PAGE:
I tied in and put my tools in the starting holds. The first move was powerful and set the tone for the route. I had to throw every move with a lot of energy to make sure that I didn’t fall short of any of the holds. I couldn’t afford to waste time swinging around. Next move was a big throw into a stein pull which I got first time, surprisingly. The next to moves were ok and then I was there! Jesus, I thought, I’m at the big move already!

‘Yeah man! That’s it!’ I heard from below.

‘Can you see the hole?’ shouted Gordon.

‘Nope, I can see some red paint……’

‘Yeah, well just aim for that!’

I dropped my right arm and gave an all out throw. Bang! I got it! The lads on the ground gasped and started shouting to keep going. I settled myself down and looked for the helpful little spats of paint used to indicate where holes are. I seen the next move, not as big as the last but still a huge throw. Clank! The reassuring sound of a mental pick in a pocket. Most of the pocket are drilled, so when I could see that the pick was a inch or so in, I knew I could kept throwing move after move without the fear of pick ripping out. I didn’t have the fear of falling like on the M8+ but the fear of loosing the hardest onsight of my life.

Every move from then looked too far, too hard and with the pump in my arms creeping in, I didn’t really know if I had it in me. Only three moves to the chain. My mind wanted to relax, it started to wonder, as another move was needed above a bolt with full commitment. I shook my head to focus on the task in hand, although this move looked like a show stopper. I could hear the lads shouting at me to relax, and to breathe. It helped, because I could still fail. If I came off now, I would have lost the onsight and maybe the route for the day.

‘Crush man! You got this! You got this!’ Marc shouted at me. The lads must of had as much disbelieve as me that I even go this far.

I powered up and let out a scream as my pick closed in on the hold. I fell short by 20 cm.

‘Jesus!, this is massive!’ I shouted.

‘C’mon dude! crush it!!!’ There’s something about a ’6,3′ American enthusiastically shouting at you. You just try harder!

Again I thew all out at the hold, at the last second I push hard with my feet and seen the pick fall just in the right place. I could see the chain, I thought about how much I was pumped. I relaxed. I settled myself. I can’t blow this now, I can’t throw it away by rushing. Two moves left. I made the first move without much trouble, but the hole wasn’t drilled. Instead it was a flatter hold with crumbling limestone in it. I couldn’t clipped the chain from there, I couldn’t cheat either, or waste my time trying. I also didn’t want to throw too hard as this tool could rip, and on the last move. I gingerly pull up, and locked with my left arm, I reached up, but it wasn’t enough. I pull the lock in harder, my fist pressed against my shoulder. As I reached up, I push my axe handle up, I was holding it with just two fingers. I felt the axe I wasn’t locking off on slip a little, and for a moment thought it might rip.  I held still and saw my other tool fall into the hold. Calm, stay calm, I said to myself. I got a full hand on the axe now, the chain was right next to me. But after the lock off, my hand felt stiff and clumsy. Calm, breathe. With the rope in my hand I pushed it into the karabiner.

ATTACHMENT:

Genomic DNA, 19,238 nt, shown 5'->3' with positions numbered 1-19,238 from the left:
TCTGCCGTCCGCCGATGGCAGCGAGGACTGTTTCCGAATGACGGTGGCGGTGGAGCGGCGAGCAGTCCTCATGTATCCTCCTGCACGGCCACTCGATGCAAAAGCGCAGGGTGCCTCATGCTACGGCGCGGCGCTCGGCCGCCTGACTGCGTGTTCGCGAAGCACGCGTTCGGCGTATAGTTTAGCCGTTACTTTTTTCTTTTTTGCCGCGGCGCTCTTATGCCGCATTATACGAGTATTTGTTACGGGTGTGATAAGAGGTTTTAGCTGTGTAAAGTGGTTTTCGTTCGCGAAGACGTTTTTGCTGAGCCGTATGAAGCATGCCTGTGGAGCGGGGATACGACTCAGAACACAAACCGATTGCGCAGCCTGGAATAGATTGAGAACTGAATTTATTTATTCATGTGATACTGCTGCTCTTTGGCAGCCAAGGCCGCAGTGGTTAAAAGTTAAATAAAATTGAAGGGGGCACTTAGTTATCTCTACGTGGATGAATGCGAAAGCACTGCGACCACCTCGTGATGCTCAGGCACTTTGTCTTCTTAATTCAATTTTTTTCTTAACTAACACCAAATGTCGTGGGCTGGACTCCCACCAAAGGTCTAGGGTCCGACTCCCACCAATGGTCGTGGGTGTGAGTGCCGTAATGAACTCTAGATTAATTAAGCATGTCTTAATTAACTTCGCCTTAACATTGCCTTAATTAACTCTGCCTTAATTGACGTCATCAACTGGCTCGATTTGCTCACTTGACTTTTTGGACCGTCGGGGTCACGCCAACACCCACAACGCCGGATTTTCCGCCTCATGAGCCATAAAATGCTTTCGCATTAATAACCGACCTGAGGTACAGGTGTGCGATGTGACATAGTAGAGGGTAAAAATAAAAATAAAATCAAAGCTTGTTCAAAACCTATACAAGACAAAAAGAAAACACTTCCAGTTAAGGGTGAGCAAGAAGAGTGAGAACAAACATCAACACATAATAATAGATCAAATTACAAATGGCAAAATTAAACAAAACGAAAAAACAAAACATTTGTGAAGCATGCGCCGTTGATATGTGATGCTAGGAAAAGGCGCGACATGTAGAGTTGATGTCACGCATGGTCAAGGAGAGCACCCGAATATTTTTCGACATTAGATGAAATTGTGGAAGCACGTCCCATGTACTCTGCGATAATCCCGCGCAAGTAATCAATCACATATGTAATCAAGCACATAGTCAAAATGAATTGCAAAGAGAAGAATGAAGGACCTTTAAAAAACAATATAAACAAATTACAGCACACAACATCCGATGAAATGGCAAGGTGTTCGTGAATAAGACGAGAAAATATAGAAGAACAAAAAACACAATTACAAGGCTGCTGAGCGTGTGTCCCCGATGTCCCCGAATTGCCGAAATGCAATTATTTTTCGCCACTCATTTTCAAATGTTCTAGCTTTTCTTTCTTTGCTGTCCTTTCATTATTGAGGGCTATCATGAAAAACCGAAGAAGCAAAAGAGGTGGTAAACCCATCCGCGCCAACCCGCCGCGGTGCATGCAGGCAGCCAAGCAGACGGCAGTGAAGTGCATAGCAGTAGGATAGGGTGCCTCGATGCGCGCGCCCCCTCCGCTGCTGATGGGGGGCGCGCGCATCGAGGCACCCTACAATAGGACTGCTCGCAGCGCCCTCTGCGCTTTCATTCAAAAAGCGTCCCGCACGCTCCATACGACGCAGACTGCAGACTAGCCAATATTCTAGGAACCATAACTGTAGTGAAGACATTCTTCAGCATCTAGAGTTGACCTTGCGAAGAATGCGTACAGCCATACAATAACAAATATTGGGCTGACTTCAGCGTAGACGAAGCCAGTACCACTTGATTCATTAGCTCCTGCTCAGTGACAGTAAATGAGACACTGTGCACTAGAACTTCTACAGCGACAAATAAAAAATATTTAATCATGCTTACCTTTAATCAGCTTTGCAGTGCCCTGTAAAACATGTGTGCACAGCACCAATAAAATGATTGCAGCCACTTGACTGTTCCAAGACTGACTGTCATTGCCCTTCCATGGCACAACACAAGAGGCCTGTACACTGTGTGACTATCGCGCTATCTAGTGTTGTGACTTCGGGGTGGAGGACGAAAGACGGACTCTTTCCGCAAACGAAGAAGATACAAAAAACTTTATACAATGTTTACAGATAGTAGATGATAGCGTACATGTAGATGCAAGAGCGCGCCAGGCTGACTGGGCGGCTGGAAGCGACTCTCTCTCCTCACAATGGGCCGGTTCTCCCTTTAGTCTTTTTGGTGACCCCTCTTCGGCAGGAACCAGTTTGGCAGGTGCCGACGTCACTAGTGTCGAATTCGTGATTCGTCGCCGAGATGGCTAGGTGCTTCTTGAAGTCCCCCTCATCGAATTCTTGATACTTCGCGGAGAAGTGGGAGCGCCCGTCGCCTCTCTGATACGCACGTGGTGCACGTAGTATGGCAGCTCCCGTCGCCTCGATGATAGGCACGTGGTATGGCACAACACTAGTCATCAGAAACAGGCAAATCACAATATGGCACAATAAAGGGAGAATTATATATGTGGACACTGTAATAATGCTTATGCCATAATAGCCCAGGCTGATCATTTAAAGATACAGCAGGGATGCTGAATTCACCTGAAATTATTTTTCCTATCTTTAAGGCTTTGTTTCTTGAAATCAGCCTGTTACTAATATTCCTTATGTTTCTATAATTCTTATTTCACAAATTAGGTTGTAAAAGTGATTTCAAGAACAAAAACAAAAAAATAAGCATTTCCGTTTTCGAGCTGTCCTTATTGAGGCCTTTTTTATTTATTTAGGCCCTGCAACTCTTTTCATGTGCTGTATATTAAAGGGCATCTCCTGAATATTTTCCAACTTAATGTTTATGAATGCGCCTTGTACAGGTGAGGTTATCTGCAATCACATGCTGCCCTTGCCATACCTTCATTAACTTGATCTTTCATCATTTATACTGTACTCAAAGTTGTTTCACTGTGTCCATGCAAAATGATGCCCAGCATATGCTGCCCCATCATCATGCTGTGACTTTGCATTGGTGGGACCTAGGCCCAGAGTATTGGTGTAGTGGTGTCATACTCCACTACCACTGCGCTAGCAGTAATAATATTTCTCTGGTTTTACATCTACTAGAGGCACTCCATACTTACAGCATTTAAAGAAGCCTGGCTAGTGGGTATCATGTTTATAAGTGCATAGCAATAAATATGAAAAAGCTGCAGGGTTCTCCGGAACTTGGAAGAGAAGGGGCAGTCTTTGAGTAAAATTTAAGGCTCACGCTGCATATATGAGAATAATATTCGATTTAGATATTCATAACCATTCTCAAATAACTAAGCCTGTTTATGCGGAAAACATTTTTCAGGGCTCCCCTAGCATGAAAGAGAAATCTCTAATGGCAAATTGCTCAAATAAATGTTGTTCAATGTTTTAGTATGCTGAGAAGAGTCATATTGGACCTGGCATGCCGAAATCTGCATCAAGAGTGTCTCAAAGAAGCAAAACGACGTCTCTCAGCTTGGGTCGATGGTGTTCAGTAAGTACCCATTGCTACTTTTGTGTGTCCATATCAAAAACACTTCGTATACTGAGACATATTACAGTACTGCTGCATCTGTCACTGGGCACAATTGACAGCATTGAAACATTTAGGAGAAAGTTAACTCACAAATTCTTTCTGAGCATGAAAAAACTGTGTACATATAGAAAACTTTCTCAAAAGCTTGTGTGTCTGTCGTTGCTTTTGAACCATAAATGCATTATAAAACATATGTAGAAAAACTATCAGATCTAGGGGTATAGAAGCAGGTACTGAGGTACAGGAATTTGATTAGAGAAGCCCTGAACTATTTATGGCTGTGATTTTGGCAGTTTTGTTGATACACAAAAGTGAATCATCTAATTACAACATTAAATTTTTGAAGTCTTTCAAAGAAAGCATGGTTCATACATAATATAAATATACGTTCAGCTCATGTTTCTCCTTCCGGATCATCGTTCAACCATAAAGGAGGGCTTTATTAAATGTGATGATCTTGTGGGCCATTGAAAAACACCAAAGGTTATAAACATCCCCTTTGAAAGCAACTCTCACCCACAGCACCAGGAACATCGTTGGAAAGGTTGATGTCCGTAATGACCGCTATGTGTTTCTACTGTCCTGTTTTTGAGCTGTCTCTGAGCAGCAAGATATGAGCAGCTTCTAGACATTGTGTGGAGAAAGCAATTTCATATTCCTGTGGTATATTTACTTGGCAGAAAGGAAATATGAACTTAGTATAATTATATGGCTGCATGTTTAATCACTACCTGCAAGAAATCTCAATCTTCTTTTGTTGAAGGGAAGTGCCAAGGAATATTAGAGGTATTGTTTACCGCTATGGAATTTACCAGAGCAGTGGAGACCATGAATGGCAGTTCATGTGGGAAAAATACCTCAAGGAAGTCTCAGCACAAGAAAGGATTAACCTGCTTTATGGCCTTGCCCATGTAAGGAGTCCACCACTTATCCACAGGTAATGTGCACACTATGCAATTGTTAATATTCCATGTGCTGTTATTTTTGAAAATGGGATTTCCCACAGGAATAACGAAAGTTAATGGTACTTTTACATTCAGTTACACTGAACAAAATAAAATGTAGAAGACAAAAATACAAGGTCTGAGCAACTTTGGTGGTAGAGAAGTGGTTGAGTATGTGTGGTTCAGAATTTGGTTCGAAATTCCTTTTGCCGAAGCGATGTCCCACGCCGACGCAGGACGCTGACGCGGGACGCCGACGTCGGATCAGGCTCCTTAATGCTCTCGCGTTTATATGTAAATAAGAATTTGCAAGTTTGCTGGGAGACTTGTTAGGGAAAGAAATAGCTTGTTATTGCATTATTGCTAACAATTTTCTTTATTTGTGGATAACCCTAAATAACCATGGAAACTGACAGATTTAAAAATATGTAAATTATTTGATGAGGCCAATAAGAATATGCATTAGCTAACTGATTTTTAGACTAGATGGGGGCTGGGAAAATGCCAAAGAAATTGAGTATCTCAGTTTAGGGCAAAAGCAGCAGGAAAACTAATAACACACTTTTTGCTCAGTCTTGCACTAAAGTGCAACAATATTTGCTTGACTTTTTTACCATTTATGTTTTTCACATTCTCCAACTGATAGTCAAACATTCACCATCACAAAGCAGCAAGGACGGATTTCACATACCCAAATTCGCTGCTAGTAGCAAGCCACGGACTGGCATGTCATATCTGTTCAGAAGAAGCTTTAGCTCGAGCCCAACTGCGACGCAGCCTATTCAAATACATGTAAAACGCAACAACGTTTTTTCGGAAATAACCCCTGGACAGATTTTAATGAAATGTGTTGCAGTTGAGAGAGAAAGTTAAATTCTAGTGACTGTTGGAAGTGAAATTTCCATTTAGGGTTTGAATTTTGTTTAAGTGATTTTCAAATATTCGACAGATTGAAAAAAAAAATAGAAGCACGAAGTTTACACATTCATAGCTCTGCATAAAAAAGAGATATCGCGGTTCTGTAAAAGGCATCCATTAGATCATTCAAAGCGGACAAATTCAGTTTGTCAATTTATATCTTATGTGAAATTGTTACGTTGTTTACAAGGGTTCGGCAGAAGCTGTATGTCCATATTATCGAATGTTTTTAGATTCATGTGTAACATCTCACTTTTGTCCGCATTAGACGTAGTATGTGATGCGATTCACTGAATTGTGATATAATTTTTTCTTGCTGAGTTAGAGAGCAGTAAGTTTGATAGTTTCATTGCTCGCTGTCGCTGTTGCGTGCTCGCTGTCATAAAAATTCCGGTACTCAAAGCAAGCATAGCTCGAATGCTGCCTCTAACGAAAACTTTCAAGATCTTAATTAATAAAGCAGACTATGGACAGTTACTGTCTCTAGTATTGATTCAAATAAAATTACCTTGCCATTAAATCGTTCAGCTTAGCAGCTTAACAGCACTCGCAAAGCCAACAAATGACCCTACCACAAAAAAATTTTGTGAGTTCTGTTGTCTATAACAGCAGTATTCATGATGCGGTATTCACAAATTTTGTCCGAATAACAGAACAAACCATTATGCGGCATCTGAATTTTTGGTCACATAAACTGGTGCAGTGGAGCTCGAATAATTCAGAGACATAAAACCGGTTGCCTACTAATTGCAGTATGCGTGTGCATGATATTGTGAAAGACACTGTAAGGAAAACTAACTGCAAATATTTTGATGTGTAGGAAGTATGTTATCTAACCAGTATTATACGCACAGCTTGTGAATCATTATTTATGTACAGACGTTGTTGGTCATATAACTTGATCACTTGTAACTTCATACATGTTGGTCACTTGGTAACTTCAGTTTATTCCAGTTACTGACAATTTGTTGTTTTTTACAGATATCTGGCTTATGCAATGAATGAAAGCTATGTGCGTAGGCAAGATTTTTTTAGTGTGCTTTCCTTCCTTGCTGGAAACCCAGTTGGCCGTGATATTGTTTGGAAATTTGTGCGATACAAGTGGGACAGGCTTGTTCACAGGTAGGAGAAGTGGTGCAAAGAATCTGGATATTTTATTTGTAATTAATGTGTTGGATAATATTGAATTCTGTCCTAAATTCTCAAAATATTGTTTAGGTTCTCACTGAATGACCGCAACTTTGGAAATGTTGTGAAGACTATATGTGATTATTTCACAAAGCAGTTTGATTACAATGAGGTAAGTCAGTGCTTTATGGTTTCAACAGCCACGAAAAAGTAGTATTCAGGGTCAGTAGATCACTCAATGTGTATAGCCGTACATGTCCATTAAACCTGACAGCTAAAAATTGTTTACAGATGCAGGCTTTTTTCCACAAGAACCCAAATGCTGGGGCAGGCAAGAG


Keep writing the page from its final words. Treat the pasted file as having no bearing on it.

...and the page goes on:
I did it. I scream as loud as I could. The lads on the ground were shouting and whistling. I couldn’t believe it. As Andy lowered me to the ground, I held my head in my hands. Now sitting on the ground, trying to put together what I have just done.

Dry De Coke M12+ second ascent, onsighted.

Well that was a better effort than the M8, that’s for sure!

Massive thanks to Gordon for letting me have shot of the route.  Marc, Andy and the rest of the lads for the encouragement, and for Pierre Chauffour  for the picture!